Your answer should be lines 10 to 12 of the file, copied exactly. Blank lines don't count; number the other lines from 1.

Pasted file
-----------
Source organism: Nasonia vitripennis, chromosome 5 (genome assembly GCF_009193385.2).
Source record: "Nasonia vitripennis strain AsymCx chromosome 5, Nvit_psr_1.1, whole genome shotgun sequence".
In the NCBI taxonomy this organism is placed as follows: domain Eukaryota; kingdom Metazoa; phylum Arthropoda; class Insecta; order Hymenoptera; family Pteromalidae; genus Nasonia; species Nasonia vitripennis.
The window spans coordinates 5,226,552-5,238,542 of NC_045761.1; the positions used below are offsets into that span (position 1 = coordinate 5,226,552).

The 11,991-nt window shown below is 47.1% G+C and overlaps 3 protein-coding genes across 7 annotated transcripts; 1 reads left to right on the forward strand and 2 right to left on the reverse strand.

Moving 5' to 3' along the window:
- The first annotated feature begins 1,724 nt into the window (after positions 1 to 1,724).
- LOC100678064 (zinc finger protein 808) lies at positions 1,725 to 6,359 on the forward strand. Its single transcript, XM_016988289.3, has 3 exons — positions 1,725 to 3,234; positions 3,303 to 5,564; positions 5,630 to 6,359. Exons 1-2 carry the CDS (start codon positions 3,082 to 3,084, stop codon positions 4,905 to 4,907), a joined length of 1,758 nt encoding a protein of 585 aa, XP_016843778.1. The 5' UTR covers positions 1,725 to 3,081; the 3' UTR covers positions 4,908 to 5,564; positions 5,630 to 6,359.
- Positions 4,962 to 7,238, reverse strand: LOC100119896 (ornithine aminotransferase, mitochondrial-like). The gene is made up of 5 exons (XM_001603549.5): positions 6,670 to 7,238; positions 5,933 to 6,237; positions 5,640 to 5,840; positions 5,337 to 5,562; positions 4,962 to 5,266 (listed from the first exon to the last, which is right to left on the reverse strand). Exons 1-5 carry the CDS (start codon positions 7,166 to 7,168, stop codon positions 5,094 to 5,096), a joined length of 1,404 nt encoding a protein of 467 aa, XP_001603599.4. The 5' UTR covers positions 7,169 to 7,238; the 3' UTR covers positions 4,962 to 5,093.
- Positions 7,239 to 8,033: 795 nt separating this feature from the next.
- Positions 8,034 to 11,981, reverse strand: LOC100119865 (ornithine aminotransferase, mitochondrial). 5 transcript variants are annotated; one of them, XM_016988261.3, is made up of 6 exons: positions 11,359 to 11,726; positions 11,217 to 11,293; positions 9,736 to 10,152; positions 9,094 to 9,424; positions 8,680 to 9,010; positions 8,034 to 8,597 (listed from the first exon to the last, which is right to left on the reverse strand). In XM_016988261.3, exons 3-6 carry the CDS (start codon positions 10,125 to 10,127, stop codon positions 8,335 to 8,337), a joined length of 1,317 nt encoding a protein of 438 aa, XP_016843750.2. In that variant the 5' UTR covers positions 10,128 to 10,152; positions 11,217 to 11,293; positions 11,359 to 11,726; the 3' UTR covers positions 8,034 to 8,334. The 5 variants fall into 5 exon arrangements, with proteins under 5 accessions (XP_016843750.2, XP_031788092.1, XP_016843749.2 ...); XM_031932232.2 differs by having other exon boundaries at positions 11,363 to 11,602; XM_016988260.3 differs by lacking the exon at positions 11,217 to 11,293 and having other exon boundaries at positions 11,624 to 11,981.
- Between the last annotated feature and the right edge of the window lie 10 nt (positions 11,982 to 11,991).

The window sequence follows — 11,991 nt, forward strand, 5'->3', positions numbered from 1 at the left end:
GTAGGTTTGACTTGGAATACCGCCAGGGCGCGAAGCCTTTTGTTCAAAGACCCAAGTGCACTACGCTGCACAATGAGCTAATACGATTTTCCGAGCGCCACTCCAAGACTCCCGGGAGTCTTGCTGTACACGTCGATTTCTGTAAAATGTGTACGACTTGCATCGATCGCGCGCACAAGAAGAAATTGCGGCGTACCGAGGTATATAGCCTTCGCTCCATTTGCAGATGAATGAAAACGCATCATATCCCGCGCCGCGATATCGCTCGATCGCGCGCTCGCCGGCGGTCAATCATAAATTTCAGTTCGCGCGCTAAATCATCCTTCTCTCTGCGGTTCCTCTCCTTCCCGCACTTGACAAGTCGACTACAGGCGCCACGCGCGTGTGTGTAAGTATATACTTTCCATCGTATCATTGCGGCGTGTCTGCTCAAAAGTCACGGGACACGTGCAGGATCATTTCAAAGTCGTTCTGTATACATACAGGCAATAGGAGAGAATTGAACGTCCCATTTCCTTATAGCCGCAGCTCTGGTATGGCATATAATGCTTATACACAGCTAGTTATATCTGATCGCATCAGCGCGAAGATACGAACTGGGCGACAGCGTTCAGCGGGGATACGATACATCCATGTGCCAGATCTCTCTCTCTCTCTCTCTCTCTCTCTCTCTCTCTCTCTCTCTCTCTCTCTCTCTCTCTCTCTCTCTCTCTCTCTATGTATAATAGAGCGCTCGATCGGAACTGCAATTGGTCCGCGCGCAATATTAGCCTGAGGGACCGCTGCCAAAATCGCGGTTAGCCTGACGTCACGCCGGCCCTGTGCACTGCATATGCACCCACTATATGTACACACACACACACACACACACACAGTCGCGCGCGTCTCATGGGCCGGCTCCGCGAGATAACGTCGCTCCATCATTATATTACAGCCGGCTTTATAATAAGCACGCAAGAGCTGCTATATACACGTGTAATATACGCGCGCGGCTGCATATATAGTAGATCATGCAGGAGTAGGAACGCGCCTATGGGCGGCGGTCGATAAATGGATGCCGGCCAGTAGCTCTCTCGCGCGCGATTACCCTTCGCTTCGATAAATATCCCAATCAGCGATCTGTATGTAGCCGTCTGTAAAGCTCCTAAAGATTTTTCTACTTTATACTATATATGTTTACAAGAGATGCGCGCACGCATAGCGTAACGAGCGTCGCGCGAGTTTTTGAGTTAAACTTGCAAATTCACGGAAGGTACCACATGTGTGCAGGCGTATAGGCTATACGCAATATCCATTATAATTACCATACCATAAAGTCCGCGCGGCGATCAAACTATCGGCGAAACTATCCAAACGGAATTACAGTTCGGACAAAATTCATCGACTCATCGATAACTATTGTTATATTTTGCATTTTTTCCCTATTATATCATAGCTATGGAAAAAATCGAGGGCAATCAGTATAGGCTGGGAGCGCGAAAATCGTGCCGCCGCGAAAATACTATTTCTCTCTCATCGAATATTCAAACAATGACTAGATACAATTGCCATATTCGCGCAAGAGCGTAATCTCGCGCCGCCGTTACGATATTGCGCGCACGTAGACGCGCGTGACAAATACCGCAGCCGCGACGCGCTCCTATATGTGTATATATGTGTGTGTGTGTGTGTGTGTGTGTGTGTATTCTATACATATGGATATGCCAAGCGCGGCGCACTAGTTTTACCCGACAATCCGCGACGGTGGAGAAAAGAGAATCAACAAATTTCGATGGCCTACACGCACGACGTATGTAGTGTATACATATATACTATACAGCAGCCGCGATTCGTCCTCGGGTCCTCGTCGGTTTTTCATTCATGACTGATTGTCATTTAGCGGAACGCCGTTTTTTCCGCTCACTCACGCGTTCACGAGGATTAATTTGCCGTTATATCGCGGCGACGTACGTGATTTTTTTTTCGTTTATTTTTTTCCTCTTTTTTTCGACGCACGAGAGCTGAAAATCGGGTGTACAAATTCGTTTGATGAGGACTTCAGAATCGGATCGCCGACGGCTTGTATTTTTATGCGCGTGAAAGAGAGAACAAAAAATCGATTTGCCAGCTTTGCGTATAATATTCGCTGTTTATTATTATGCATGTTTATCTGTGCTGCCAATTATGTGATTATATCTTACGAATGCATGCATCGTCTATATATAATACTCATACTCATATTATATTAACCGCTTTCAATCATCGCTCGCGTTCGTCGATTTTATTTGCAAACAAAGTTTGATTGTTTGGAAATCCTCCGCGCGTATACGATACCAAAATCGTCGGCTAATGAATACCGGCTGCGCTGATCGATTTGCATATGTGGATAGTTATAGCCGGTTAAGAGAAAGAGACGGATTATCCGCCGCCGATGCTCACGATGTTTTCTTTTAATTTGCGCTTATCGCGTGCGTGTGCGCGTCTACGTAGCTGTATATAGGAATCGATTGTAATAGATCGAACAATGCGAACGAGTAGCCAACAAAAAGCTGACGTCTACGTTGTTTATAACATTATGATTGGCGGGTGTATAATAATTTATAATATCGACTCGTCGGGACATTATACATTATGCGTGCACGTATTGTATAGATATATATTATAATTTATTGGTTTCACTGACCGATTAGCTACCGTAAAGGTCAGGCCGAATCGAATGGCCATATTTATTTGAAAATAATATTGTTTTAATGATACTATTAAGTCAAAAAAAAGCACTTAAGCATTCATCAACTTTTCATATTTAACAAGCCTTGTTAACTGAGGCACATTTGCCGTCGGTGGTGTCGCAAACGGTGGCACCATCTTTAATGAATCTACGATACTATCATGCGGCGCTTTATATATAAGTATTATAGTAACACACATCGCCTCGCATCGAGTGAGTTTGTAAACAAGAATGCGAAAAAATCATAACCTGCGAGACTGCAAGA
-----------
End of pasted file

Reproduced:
- Positions 7,239 to 8,033: 795 nt separating this feature from the next.
- Positions 8,034 to 11,981, reverse strand: LOC100119865 (ornithine aminotransferase, mitochondrial). 5 transcript variants are annotated; one of them, XM_016988261.3, is made up of 6 exons: positions 11,359 to 11,726; positions 11,217 to 11,293; positions 9,736 to 10,152; positions 9,094 to 9,424; positions 8,680 to 9,010; positions 8,034 to 8,597 (listed from the first exon to the last, which is right to left on the reverse strand). In XM_016988261.3, exons 3-6 carry the CDS (start codon positions 10,125 to 10,127, stop codon positions 8,335 to 8,337), a joined length of 1,317 nt encoding a protein of 438 aa, XP_016843750.2. In that variant the 5' UTR covers positions 10,128 to 10,152; positions 11,217 to 11,293; positions 11,359 to 11,726; the 3' UTR covers positions 8,034 to 8,334. The 5 variants fall into 5 exon arrangements, with proteins under 5 accessions (XP_016843750.2, XP_031788092.1, XP_016843749.2 ...); XM_031932232.2 differs by having other exon boundaries at positions 11,363 to 11,602; XM_016988260.3 differs by lacking the exon at positions 11,217 to 11,293 and having other exon boundaries at positions 11,624 to 11,981.
- Between the last annotated feature and the right edge of the window lie 10 nt (positions 11,982 to 11,991).